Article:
Friday, August 2, 2013

Readin': The Ear of The Heart

I met Mother Dolores Hart, OSB for the first time almost 40 years ago (1975). I've had conversations with her and been in her remarkable presence many times over the years. She does, indeed, have the most remarkable blue-eyed gaze; one that can be both startling and comforting in its perception and acceptance. Her memoir with Richard DeNeut, The Ear of The Heart, proved to me, once again, how little we really know about any person's journey, interior and exterior, even if we have been acquainted with them for a very long time.

The broad outlines of Mother Dolores' story are known by many. In the mainstream media she is "the aspiring actress who left a successful career and the world for a cloistered nunnery". She has been the subject of countless articles in magazines and newspapers over the years and was the subject of an Oscar-nominated HBO documentary, God is the Bigger Elvis. As a young actress in her first major role, she gave Elvis his first on-screen kiss. She worked on stage and screen with many of the biggest 'names' in Hollywood.

The Ear of The Heart is a remarkable book in many ways. It is a truly collaborative effort between the two authors; the typography used makes clear which parts are written by Mother Dolores and which by Richard. In addition, many of the stories provoke conversation between the two authors which are rendered faithfully in the text. So what you end up with is both a story about times past and a conversation held in the present about those stories.

Mother Dolores shares her own history and that of the family she was born into, starting with a brief history of her parents and grandparents. It is a turbulent story; a father who concentrated more on his career and a mother that struggled with alcohol all her life. At age 10 Dolores converted to Catholicism because, even then, she was listening to God's voice and knew that it was the correct path for her. When she would make visits to the church attached to the Catholic school she went to, she experienced a peaceful acceptance she had not yet known in her young life. Throughout her life she continued to listen to that inner voice and respond to its promptings. That's where the title of the book functions on so many levels. She had many people advising her and could have gone in many different directions, but she listened to her heart and responded with love to what she heard.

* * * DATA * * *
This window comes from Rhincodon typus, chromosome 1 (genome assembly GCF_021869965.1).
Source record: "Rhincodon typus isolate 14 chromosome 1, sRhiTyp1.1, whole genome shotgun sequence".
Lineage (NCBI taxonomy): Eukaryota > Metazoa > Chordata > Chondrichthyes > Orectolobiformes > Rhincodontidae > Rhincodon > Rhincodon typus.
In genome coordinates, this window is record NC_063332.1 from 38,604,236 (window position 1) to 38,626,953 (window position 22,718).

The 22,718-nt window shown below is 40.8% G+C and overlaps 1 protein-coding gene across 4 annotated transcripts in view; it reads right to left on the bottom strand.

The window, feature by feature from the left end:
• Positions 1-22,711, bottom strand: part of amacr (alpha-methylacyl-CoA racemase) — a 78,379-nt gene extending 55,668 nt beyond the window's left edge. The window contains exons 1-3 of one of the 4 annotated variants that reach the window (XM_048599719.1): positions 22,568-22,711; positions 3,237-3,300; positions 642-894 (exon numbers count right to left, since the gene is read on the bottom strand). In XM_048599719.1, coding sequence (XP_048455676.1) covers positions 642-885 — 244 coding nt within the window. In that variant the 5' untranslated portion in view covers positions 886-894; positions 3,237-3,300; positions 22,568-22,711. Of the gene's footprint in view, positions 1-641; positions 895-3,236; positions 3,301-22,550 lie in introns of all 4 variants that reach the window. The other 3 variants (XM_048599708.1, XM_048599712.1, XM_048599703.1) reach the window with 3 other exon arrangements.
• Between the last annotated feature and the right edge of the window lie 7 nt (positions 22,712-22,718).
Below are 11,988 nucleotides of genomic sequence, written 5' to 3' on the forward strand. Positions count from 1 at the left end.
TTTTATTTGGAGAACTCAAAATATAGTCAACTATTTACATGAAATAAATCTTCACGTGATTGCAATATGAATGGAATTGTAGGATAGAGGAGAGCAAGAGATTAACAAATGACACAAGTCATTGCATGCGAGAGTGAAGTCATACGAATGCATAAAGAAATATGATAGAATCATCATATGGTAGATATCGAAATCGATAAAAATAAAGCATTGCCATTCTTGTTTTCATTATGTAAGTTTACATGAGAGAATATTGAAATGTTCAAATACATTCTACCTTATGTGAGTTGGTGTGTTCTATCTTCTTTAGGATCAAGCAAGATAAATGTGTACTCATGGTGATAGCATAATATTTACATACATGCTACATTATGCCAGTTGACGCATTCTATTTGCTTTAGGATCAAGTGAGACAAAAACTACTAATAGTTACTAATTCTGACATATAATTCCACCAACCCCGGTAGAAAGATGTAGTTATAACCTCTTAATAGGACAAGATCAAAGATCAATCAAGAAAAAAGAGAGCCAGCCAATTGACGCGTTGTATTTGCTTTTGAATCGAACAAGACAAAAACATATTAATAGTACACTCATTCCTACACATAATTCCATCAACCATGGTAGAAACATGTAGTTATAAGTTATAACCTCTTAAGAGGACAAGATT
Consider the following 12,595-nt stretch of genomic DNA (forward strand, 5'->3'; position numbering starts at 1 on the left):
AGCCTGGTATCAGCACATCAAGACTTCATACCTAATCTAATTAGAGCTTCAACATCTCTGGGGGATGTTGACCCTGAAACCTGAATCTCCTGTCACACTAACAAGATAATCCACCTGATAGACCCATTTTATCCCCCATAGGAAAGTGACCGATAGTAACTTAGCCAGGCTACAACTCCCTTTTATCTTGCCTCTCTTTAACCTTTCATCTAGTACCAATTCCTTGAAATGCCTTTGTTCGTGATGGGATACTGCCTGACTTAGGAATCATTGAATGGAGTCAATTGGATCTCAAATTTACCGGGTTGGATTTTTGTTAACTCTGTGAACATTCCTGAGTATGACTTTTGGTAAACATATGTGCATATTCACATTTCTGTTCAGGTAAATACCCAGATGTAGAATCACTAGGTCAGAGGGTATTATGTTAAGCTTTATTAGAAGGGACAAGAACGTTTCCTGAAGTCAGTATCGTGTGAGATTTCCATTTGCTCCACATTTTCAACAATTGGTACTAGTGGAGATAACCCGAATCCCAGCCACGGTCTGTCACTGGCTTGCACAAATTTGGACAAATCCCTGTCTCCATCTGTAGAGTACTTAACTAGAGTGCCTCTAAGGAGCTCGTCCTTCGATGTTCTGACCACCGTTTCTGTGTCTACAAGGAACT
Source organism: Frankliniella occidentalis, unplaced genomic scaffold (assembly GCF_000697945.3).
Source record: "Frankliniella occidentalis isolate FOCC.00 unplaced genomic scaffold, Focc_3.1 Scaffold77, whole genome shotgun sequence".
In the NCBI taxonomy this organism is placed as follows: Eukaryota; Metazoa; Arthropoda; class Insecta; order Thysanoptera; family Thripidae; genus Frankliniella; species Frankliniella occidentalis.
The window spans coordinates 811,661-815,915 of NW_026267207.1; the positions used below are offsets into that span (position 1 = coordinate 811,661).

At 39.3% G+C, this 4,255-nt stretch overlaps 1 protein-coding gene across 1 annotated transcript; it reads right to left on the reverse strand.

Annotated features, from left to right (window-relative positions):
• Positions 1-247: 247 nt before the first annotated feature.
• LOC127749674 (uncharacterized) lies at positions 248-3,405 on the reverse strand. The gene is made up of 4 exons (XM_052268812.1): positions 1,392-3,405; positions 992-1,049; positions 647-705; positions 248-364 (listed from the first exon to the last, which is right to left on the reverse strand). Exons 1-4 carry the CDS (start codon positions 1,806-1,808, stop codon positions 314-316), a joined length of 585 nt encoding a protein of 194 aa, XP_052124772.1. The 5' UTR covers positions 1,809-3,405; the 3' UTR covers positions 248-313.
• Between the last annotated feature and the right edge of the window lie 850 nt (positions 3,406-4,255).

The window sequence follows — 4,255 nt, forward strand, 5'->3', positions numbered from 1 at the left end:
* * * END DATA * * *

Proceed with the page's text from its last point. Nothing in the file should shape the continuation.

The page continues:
Because I have been in relationship with Regina Laudis Abbey for most of my adult life, I know many of the people and incidents that Mother Dolores writes about. My earliest memory is of standing at the front door of Regina Laudis on a winter day in the early 60s with my Aunt Marion and being greeted by the rough Benedicamus Domino of Mother Mary Aline when Mother Dolores was already a young and struggling member of that community. I was one of those young people attracted to the stability and wholeness of that Benedictine foundation in the 1970s. I appreciated Mother Dolores' perspective on the events that transpired during that time and going forward into the present.

I am profoundly grateful to Mother Dolores and Richard for having written this book. Read closely, it is a remarkable story of a spiritual journey that is inspiring in its depth. She does not minimize the struggles involved in responding to the call of life in a Benedictine community, but she writes profoundly of the fulfillment that comes from responding fully to the call of God. Thank you for taking the time and energy required to write.

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I'm currently 60 years old. I currently work as the learning management system specialist for American University of Madaba in Madaba, Jordan. I was originally certified as a high-school English teacher and taught school for 13 years (1 year of substituting, 1 year of 7th grade, 2 years of a combined 5th, 6th, 7th grade, 9 years of 8th grade). I've worked for hardware and software companies for the past 23 years doing training, training materials development, certification test development and other education related stuff. My wife and I have raised four children to adulthood; some of them live at home at the moment, but that won't last (they're too independent for that). We live at home with 2 Golden Retrievers, 2 black cats, a crazy cat, and, during the winter, 70,000 coho salmon.